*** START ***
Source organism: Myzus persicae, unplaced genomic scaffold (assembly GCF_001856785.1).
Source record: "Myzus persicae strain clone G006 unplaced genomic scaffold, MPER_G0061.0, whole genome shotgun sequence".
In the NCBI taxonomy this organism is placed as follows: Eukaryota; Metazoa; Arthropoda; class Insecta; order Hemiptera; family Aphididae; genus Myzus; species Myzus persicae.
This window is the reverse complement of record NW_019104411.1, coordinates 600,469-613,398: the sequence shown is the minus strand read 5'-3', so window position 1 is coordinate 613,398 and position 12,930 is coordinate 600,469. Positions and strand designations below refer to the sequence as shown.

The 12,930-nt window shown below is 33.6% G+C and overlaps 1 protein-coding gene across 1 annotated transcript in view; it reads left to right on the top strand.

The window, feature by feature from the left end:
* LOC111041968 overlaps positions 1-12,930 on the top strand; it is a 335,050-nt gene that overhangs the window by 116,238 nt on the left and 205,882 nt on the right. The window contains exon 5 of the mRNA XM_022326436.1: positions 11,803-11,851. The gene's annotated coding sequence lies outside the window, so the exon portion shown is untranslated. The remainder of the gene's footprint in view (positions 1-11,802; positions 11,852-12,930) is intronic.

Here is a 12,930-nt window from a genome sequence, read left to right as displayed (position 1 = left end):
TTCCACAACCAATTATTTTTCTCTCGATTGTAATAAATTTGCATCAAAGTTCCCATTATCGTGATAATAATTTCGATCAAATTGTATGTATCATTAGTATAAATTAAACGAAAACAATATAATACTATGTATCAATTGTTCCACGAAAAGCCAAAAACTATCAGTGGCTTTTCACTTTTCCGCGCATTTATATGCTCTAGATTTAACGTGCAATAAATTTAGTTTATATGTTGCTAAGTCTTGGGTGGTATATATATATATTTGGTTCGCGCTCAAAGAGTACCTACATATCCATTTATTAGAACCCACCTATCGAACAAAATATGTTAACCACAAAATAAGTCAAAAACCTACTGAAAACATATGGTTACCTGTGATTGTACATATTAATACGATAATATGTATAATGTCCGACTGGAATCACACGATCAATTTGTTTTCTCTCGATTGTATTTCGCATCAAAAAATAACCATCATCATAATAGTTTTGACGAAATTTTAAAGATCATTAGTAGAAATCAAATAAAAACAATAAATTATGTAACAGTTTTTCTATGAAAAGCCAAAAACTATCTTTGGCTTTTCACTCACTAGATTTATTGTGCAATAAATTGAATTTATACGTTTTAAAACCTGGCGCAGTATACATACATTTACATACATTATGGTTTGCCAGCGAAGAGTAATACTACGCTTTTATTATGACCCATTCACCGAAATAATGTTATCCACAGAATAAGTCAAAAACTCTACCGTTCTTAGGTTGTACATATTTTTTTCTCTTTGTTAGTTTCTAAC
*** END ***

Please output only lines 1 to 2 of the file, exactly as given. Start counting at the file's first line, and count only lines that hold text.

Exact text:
Source organism: Myzus persicae, unplaced genomic scaffold (assembly GCF_001856785.1).
Source record: "Myzus persicae strain clone G006 unplaced genomic scaffold, MPER_G0061.0, whole genome shotgun sequence".